The goal of the group is to raise the standard of event planning in Idaho, Snelson said.

“There are so many events at this town, and unfortunately I think some are poorly executed,” She said. “There are so many great causes. They need high-quality vendors producing these events, and this is the place to find them. “

IBR Staff

ITD starts prepping to replace Broadway Bridge

Downtown Boise’s Broadway Bridge was built in 1956 and is starting to show its age. The Idaho Transportation Department is meeting with businesses, city leaders and other stakeholders on replacing it.

ITD will hold a public meeting on the project later this year. The state’s transportation agency also plans to begin preparing preliminary designs and conducting environmental evaluations this year. Those designs could include widening.

Construction to replace the bridge is scheduled to start in late 2014 or early 2015 and be completed in the fall of 2015. The project also includes repaving Broadway Avenue from Front Street to University Drive, which is directly east of Bronco Stadium and Julia Davis Park. ITD estimates it will cost $16 million, which will come out of ITD’s regular roadwork budget.

The new bridge is built to have a 75-year lifespan. Inspectors have found signs of wear and small cracks on the bridge. The bridge carries 24,500 cars a day, with significantly higher traffic during BSU events, including football games.

The first Broadway Bridge was built in 1892, with trolley tracks laid down in 1905.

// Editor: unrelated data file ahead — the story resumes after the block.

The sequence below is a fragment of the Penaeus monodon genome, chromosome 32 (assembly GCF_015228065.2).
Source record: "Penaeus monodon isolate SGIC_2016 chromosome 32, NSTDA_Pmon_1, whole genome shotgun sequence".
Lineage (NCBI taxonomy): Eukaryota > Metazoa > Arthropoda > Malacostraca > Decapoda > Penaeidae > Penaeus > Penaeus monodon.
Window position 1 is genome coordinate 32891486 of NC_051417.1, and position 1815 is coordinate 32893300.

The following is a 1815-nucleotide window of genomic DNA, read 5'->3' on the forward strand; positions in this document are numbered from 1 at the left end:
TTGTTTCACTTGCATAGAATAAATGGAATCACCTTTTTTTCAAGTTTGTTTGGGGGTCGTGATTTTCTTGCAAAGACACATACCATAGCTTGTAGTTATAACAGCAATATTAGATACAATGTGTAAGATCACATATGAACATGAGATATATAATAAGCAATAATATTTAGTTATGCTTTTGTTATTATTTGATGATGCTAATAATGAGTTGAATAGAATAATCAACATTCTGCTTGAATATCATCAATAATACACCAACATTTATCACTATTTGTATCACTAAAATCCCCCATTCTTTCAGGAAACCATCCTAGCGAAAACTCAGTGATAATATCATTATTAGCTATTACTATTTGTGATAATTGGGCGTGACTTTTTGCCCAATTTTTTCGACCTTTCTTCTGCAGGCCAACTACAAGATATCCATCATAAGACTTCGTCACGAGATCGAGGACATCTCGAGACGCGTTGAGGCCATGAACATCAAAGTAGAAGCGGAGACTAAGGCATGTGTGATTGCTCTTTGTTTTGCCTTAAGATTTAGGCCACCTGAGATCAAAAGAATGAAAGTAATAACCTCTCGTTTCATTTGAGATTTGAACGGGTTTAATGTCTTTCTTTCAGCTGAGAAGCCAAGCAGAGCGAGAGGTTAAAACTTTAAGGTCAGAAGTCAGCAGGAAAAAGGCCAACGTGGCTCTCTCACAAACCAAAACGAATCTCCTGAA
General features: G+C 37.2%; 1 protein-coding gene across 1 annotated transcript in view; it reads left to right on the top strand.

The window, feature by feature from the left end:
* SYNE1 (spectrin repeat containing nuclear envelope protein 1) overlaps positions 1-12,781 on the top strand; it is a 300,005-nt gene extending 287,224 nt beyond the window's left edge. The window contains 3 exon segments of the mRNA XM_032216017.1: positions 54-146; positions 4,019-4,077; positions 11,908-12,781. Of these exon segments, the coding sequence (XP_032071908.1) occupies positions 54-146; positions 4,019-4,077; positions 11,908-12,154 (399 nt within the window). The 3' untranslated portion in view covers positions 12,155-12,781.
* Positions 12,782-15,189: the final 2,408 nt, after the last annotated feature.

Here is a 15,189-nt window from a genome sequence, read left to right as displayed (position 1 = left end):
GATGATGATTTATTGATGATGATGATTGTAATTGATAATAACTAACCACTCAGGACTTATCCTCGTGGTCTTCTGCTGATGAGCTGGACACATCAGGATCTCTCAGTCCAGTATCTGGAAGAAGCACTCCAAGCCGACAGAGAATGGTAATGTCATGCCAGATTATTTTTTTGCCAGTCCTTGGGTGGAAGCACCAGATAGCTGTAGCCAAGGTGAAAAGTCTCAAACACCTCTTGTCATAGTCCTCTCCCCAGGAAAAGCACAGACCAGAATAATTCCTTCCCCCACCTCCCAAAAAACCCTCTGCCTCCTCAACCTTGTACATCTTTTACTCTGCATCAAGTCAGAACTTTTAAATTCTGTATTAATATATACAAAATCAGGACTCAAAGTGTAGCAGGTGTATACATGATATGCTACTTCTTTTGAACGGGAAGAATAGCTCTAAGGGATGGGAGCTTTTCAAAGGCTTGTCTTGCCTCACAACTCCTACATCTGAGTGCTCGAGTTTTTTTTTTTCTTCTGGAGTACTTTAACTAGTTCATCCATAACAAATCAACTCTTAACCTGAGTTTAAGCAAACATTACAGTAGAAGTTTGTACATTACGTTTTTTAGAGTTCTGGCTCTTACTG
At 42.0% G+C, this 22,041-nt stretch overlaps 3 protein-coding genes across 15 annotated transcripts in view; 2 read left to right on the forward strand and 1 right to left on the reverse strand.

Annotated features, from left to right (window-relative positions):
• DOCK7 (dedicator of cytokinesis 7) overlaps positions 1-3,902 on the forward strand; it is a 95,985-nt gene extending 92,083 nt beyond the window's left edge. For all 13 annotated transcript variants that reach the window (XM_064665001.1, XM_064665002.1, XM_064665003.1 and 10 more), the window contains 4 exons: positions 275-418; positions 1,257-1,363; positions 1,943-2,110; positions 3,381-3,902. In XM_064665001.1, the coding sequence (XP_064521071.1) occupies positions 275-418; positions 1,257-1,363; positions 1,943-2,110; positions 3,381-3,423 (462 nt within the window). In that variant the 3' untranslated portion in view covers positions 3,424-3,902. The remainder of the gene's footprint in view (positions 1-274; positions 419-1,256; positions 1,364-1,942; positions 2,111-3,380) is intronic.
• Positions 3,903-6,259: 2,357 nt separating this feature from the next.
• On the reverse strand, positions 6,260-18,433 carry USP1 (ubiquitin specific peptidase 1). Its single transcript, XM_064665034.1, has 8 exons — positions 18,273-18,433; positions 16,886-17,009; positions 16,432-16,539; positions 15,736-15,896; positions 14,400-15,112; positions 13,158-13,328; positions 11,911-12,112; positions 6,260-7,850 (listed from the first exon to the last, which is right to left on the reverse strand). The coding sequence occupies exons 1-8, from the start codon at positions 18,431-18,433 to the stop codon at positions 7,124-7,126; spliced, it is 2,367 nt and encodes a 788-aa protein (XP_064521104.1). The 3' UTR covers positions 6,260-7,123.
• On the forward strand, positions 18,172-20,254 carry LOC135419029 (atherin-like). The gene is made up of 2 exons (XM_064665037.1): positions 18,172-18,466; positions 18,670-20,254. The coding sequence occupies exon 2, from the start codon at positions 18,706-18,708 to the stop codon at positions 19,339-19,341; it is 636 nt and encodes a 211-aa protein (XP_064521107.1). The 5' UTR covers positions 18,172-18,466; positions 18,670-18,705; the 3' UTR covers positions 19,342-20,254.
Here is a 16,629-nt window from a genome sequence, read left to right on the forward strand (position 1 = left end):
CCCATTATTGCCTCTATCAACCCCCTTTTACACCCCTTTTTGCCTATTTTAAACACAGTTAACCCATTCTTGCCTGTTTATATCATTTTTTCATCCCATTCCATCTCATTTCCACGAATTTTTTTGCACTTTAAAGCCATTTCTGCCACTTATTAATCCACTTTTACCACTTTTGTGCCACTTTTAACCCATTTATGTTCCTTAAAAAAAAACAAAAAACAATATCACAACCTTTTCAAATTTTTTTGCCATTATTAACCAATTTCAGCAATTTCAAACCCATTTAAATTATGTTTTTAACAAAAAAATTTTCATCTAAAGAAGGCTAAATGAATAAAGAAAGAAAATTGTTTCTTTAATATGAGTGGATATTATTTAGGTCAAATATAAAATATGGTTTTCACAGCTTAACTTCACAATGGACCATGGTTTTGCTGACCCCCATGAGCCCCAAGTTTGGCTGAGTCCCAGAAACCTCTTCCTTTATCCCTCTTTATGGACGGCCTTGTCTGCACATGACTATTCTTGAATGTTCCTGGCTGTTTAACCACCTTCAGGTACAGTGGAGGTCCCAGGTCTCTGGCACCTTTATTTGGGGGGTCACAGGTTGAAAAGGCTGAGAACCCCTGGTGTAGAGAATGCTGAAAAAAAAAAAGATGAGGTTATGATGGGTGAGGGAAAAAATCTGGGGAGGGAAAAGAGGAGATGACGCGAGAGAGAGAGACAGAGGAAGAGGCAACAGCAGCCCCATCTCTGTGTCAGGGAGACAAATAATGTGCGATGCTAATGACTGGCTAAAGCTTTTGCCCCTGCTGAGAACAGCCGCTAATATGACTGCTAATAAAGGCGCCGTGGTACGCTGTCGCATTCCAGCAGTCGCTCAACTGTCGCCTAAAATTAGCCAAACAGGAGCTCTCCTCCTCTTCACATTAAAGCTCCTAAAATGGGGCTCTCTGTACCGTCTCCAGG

Brad Iverson-Long

Idaho revives effort to fight bacterial potato rot

The University of Idaho is reviving a group to fight a cyclical bacterial invasion that’s attacked the state’s potato fields with a ferocity not seen in a decade.

First the good news: Bacterial ring rot isn’t a public health risk.

But its potential to taint the appearance of Idaho’s signature agricultural crop with an unappetizing, cheese-like decay of the ring surrounding a tuber’s circulatory system makes it a feared arrival in any farmer’s field.

University of Idaho Extension seed potato specialist Phillip Nolte in Idaho Falls says growers contained outbreaks in 2002 and the 1990s by stepping up sanitation practices.

He’s looking for similar measures to control current infection rates that are heavy in some fields.

The outbreak’s full extent won’t be known until this year’s harvest later this fall.

The Associated Press

Math conference in Boise Oct. 27

Boise State University will play host to a national conference for the math crowd Oct. 27, bringing in experts from the west, northwest, Canada and Alaska.

The conference, called the Pacific Northwest Analysis Seminar, is in its 25th year, according to the event’s website.

Researchers and other experts from both the public and private sectors will share information on “numerical analysis and computational mathematics” at the event, the website states.

Idaho speakers include Ray A. Berry from the Idaho National Laboratory and Somantika Datta from the University of Idaho.

Registration is $15 and available for anyone at: https://sites.google.com/a/boisestate.edu/pnwnas2012/.

IBR Staff

12,000 Idahoans eligible for mortgage settlement

More than 12,000 Idaho residents who lost homes to foreclosure will soon receive claim forms for payments under a national settlement.

Idaho Attorney General Lawrence Wasden announced Sept. 25 that 12,207 Idaho borrowers who lost homes to foreclosure between 2008 and 2011 are eligible for payments of at least $840. Idaho was one of 49 states joining the federal government’s $25 billion settlement with five major mortgage lenders and servicing institutions for allegations of “robo-signing” and other problems.

Postcards from the settlement administrator went out the week of Sept. 17 to more than two million borrowers nationwide, informing them that they will get a claim form and other information soon. The amount of money that each eligible borrower receives depends on how many borrowers return claim forms.

The Associated Press